Better out than in?
The centre-right parties now say that Iceland would have been worse off as a member of the EU and that devaluation and capital controls have helped to bring recovery sooner than for the eurozone’s basket-cases. The Independence Party believes the country’s future is best served by staying in the European Free Trade Association (EFTA), of which Iceland has been a member since 1972. EFTA has served as a long-term alternative to EU membership, also for countries like Switzerland, Norway and Liechtenstein, without formally excluding a potential future accession to the EU. Like Norway and Liechtenstein, Iceland is also a member of the European Economic Area (EEA), which was established in 1994 to form a common economic space with EU member states. Moreover, its citizens enjoy the Schengen free movement regime.
As in Norway, the ‘loss of sovereignty’ argument has dominated public discourse in Iceland. This is astonishing, considering that EU accession would in fact grant Iceland voting status in the Union’s decision-making machinery, while within the EEA framework it remains technically obliged to swallow the majority of EU acquis without any real participation in its adoption. However, the appeal the EU once held among countries seeking economic stability and access to free trade is diminishing as the Union fails to emerge from its crisis. The UK is openly questioning its allegiance to the EU, while other members, like Denmark, have distanced themselves more clearly from the goal of euro adoption to protect their economies. Iceland now enjoys faster economic growth than the EU average. Eurosceptics ask why Icelanders would want to buy in to and occupy a wing of a building that is on fire.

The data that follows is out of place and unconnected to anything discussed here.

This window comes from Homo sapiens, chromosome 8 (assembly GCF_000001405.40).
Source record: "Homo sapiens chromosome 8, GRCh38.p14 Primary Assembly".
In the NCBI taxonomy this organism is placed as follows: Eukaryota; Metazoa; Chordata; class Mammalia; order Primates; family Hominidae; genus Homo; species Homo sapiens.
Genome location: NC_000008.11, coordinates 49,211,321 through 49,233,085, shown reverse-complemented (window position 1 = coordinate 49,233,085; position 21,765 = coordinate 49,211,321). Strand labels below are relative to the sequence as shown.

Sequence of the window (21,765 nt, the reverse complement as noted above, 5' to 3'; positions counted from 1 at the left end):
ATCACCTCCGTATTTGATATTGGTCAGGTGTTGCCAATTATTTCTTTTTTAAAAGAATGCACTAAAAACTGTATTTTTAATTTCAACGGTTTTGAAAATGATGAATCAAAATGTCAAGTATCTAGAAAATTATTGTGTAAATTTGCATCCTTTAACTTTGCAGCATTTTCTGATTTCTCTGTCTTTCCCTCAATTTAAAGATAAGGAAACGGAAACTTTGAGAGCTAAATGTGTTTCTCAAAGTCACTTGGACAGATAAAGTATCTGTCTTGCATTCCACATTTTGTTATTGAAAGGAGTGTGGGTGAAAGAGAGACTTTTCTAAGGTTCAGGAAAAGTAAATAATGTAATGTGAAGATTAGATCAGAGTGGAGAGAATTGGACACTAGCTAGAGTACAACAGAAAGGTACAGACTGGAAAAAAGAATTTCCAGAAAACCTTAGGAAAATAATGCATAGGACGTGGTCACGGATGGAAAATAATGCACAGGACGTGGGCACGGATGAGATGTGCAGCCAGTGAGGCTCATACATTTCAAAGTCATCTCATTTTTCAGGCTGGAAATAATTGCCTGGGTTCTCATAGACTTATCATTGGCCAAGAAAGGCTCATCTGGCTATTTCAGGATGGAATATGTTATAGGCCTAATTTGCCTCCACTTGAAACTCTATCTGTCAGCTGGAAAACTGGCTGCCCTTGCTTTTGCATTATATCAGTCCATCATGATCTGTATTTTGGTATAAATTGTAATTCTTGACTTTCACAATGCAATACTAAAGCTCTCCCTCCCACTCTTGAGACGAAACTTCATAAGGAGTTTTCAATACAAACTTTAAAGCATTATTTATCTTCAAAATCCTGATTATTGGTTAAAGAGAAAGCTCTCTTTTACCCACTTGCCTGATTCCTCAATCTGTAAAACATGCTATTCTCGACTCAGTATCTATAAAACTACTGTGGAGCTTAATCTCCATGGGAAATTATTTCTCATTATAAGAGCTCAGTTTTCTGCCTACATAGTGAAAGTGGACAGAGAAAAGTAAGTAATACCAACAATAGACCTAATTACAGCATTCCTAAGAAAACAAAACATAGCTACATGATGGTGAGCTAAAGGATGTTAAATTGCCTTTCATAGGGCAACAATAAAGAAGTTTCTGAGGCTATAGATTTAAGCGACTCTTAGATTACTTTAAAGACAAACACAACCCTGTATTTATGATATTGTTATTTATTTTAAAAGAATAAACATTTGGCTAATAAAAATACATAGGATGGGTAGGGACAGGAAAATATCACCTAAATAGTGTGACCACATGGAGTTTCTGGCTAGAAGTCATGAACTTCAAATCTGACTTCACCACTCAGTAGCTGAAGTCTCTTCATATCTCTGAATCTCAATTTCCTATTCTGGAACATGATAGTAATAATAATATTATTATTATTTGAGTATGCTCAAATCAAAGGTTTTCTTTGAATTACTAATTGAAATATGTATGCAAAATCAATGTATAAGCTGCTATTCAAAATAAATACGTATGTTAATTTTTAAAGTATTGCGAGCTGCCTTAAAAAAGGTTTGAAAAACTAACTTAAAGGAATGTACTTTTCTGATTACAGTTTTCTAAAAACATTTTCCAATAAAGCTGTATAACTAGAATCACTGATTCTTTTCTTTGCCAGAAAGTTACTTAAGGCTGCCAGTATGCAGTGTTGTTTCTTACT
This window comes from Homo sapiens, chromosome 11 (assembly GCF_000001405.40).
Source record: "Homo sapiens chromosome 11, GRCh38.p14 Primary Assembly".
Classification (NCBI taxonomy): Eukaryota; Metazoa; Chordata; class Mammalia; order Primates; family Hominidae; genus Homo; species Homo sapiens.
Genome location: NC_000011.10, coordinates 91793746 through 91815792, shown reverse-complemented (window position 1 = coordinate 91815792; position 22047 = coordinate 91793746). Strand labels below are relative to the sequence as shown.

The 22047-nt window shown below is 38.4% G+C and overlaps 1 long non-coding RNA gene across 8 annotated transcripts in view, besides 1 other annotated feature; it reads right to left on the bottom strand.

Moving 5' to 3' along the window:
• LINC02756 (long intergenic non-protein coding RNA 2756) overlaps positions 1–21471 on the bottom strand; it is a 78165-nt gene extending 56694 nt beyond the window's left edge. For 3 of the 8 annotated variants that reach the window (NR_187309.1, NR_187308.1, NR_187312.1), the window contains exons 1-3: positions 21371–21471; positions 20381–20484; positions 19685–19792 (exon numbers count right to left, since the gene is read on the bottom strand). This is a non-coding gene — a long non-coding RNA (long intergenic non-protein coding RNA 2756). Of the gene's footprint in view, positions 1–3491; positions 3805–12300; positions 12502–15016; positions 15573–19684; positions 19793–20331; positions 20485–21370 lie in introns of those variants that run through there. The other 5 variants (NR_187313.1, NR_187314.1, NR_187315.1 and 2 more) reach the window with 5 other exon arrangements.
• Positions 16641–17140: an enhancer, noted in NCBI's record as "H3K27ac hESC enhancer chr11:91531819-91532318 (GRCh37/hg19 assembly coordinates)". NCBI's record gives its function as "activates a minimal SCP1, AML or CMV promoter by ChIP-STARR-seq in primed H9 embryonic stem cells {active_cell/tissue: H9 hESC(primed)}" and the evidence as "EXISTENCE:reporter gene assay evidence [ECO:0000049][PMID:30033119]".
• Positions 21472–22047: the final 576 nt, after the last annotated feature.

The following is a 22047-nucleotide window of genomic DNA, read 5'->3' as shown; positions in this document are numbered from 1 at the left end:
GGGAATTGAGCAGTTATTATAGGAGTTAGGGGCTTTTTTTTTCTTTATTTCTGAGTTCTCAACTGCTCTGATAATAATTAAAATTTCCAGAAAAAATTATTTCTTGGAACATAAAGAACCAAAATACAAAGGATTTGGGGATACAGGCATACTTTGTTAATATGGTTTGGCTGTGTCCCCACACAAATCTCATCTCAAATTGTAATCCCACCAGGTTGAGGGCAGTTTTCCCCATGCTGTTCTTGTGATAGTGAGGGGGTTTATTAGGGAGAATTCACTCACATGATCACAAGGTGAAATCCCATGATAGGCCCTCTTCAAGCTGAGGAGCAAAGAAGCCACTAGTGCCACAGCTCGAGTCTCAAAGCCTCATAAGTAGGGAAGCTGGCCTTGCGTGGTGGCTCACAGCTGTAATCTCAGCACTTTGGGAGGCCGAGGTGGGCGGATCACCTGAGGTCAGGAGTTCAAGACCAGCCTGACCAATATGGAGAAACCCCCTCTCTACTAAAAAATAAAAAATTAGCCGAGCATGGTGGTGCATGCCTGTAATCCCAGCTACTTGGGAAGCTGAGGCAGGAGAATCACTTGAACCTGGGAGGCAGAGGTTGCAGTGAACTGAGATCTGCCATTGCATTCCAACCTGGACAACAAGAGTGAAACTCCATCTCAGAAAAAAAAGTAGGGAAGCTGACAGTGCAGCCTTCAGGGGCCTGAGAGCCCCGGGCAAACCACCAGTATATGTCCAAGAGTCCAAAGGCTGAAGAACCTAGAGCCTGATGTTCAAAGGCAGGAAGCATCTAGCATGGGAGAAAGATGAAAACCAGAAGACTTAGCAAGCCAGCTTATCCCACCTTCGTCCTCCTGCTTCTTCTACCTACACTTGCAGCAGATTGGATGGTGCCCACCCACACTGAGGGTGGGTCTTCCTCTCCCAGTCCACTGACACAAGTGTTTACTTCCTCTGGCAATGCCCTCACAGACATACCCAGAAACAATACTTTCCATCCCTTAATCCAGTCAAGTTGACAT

Recent opinion polls suggest that most Icelanders are indeed against joining the EU. By the same token, however, a majority of those polled are in favour of continuing accession talks.*1 These results and those of earlier polls show that Iceland’s relationship with the EU is a deeply divisive issue within the country. Although no date for the referendum has been set, the new centre-right coalition may thus want to settle this matter as soon as possible. Should there indeed be a majority in support of continuing negotiations, then Iceland’s accession process will become a complicated and muted affair in the hands of an anti-EU membership coalition government.